Ruling parties suffer in Spain, Poland, but not so in Ethiopia

Polish President Bronislaw Komorowski lost out to challenger Andrzej Duda in Sunday's elections.

Story highlights

  • Spain's conservatives face electoral setback
  • Conservative Polish President ousted
  • Ethiopian Prime Minister, accused of repression, expected to retain power

(CNN)Voters in Spain and Poland had a message for incumbents Sunday: We are not pleased.

But in Ethiopia, once the votes are counted, the ruling party is expected to win by a landslide.
    Herewith the details of democracy in action in three very different countries:

    Spain: Conservatives take a tumble

    Spain's ruling conservative Popular Party suffered heavy setbacks in regional elections Sunday, according to CNN affiliate Atlas TV. The loss came six months ahead of national elections, and could presage a turn to the left, as has happened in Greece.
    The country has suffered heavily from the collapse of its construction industry during the global financial downturn and the austerity measures that followed. A quarter of the work force is unemployed, and voters Sunday seemed inclined to punish those in power.
    True enough, Prime Minister Mariano Rajoy's conservative party came in first in 11 of the 13 provinces. However, it held onto an absolute majority in only two of them.
    And the Popular Party lost mayoral elections in Madrid and Barcelona to a left-wing coalition.
    Two new parties -- the left-wing Podemos and centrist Ciudadanos -- won seats in several regional governments.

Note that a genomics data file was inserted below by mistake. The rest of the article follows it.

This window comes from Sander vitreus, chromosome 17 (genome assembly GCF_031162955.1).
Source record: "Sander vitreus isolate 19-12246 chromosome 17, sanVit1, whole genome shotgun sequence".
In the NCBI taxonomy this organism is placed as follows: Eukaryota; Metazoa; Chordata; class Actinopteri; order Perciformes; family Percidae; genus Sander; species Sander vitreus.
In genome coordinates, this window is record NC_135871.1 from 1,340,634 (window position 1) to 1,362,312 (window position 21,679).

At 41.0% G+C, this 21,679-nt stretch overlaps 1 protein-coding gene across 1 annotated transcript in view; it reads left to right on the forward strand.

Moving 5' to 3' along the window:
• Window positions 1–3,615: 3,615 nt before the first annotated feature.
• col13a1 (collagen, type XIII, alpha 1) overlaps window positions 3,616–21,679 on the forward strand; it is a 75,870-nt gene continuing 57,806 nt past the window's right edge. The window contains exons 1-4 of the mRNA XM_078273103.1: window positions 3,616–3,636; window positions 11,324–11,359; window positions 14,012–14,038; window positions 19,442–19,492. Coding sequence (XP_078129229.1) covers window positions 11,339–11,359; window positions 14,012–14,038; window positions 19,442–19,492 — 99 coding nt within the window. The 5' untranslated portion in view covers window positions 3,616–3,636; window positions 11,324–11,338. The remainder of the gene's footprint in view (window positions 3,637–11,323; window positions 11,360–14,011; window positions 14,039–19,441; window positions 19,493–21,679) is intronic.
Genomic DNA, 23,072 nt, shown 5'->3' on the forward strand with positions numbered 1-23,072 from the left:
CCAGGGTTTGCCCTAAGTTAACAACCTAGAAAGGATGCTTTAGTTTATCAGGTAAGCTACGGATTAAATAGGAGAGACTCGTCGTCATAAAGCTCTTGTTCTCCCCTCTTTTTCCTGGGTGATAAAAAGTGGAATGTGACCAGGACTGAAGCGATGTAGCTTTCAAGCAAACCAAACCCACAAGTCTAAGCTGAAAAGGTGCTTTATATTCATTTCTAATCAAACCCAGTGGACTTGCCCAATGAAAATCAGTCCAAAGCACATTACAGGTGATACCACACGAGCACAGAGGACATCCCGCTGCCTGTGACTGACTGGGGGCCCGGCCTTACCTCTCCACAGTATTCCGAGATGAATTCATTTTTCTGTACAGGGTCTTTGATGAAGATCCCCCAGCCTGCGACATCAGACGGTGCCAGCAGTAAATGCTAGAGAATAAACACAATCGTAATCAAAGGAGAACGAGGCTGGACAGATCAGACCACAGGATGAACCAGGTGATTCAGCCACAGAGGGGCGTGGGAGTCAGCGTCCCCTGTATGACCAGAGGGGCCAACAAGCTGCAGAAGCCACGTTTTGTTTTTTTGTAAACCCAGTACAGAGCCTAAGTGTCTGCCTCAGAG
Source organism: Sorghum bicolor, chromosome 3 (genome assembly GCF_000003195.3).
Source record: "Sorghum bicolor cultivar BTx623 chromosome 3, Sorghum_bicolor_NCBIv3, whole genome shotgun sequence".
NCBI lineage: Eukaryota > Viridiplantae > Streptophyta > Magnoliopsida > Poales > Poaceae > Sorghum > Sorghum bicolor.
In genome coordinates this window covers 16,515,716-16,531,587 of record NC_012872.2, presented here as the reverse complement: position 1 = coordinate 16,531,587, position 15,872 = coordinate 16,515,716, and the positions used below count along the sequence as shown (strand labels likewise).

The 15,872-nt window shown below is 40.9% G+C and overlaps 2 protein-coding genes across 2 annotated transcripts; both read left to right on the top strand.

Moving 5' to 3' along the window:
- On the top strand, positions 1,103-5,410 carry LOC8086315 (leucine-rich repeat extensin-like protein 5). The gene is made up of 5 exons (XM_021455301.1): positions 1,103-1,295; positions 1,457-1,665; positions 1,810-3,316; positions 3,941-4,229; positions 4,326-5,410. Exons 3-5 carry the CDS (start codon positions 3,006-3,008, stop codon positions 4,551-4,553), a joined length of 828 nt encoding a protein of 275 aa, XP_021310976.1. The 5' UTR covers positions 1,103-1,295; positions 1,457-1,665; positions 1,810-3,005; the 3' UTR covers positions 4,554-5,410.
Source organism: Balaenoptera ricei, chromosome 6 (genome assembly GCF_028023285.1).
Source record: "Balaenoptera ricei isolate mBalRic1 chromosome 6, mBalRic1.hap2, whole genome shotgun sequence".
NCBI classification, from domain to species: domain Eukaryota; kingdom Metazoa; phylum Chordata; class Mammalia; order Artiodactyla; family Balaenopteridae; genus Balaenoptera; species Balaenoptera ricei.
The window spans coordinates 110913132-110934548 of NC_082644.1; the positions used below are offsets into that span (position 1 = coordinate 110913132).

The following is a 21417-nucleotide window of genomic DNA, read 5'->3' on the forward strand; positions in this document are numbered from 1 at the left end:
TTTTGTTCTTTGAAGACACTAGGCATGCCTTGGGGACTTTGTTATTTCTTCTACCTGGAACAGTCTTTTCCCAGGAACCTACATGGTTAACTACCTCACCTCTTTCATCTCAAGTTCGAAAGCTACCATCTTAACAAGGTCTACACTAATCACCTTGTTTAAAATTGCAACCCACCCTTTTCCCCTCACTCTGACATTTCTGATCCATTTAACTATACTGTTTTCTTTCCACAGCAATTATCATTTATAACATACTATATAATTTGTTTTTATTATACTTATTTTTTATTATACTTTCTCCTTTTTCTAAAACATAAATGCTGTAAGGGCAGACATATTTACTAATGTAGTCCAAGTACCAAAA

Poland: Voters oust the President

    The story in Poland was similar, where voters ushered conservative President Bronislaw Komorowski out the door and replaced him with the little-known challenger, Andrzej Duda.
    Duda won 52% of the vote to the incumbent's 48%, according to the country's National Electoral Commission.
    In Poland, the President's powers are limited, although he can veto legislation and is chief of the armed forces. But the results may make worrisome reading for Prime Minister Ewa Kopacz, a Komorowski ally, with parliamentary elections looming this fall.
    Both Komorowski and Kopacz belong to the Civic Platform Party. Poland has continued to grow through the global financial crisis, but unemployment is at 11.3%, and in general workers can earn more in neighboring Germany than they can at home.
    "I congratulate Duda and wish him a successful presidency," Komorowski said, according to CNN Affiliate TV24 Poland.
    A voter casts her ballot Sunday at a polling station in Addis Ababa, Ethiopia.

    Ethiopia: Landslide expected for ruling party

    The outcome for Ethiopia's ruling party was expected to be far more pleasant than for the governing parties in Spain and Poland. But the opposition is charging that the government has used authoritarian tactics to make sure it wins the election.
    Western observers were not invited to monitor the balloting.
    The election is the country's first since Prime Minister Meles Zenawi's death in Belgium in 2012, which occurred after the government spent considerable energy insisting that nothing was seriously wrong with him.
    Zenawi was a notorious African strongman, accused of suppressing dissent and stifling the press. But he was an ally of the United States in the fight against terrorism.
    His successor, Hailemariam Desalegn, seems certain to stay in office.
    Desalegn has expressed a commitment to democracy. But to the consternation of some in the international community, he ordered the arrest of a leader of the opposition, who was extradited from Yemen in 2014.
    Andargachew Tsige was sentenced to death in 2009 for allegedly plotting a coup. But Amnesty International says Ethiopian authorities are trying to silence the opposition.